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Two COVID-19 Omicron subvariants detected in Malaysia

Two COVID-19 Omicron subvariants detected in Malaysia

File photo. A health worker in Malaysia uses a swab to collect a sample for COVID-19 testing from a man. (Photo: AFP/Mohd Rasfan)

KUALA LUMPUR: Two subvariants of the highly contagious Omicron strain of the coronavirus have been detected in Malaysia, Health Minister Khairy Jamaluddin said on Thursday (Jun 9). 

Two cases with the BA.5 and one case with the BA.2.12.1 subvariant were discovered, he said in a tweet.

Mr Khairy noted that the subvariants are categorised by the WHO (World Health Organization) as lineages under monitoring under the Omicron COVID-19 variant.

"So far, risk factors remain the same,” he said.

Both variants are reported to be more a transmissible version of the original coronavirus.

The BA.2 variant and its BA.2.12.1 subvariant were estimated to make up more than 90 per cent of the COVID-19 variants in the United States, the US Centers for Disease Control and Prevention said in April.

The BA.5 variant was first identified in South Africa, where it is also dominant. It is often discussed together with the BA.4 variant due to genetic similarities.

Malaysia reported 1,887 new COVID-19 cases on Thursday.

BEHAVIOURAL SCIENCE IN VACCINATION CAMPAIGN

In a video posted to the WHO's twitter account, Mr Khairy was asked how Malaysia utilised behavioural science in its COVID-19 vaccination campaign.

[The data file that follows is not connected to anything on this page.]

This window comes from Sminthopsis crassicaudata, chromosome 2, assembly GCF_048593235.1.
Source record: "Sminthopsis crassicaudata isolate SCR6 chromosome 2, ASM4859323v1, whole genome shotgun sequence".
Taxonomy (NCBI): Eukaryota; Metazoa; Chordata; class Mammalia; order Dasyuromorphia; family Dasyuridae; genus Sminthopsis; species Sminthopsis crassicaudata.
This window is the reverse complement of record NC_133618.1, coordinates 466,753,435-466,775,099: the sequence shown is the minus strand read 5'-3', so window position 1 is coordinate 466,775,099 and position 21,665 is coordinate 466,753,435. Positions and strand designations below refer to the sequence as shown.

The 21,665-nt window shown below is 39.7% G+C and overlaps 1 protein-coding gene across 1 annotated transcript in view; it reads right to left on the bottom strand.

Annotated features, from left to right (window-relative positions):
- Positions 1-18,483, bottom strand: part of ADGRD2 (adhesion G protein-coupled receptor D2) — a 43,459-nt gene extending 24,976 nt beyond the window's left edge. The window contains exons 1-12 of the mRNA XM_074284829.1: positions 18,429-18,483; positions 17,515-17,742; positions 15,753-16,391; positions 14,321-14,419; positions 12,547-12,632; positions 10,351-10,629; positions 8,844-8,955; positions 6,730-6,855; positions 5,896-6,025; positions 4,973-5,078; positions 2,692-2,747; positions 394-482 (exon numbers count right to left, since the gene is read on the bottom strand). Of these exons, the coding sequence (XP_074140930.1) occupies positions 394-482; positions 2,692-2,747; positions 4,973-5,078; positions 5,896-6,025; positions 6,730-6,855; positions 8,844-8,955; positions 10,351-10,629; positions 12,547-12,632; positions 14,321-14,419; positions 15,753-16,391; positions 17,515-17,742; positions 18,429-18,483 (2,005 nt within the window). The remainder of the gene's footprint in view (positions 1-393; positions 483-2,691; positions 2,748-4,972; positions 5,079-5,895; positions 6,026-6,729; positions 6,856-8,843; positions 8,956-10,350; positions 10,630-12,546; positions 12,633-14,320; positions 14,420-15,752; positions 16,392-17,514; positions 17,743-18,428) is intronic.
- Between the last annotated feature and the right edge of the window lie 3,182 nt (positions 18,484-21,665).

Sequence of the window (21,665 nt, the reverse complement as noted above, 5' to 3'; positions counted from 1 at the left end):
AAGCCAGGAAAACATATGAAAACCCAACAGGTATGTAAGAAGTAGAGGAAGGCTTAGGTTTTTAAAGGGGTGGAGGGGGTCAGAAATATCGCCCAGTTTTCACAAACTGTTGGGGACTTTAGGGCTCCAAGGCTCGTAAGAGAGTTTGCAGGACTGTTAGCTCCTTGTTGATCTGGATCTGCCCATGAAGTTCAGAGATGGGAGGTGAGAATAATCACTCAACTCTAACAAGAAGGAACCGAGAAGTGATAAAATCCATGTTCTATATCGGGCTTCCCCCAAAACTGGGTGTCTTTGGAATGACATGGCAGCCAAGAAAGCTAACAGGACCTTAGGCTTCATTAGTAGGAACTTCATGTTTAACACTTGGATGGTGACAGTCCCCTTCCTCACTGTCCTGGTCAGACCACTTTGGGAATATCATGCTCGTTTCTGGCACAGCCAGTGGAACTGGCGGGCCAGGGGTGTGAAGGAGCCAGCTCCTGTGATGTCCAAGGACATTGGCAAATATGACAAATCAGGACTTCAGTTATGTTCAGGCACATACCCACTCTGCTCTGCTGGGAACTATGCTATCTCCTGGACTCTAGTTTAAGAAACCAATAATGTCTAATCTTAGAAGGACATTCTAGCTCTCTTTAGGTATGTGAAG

He responded that Malaysia had to ensure that the choice architecture that the Health Ministry designed for people to decide if they wanted to be vaccinated was as "frictionless" as possible.

"(The) Health Ministry knew that there was going to be hesitancy (in getting COVID-19 vaccines).

"Make it (vaccinations) easy for them (Malaysians), make it understandable, translate it to as many dialects as possible, get public healthcare workers to go out to communities which are marginalised far in the interior to bring the vaccines to them,” he said.

Behavioural science is the first line of defence for public healthcare, Mr Khairy added. 

“If you can get people to behave differently to have health-seeking behaviour, to go for their vaccination then this will tremendously strengthen everything else in the healthcare system,” he said.

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Source: CNA/Bernama/nh

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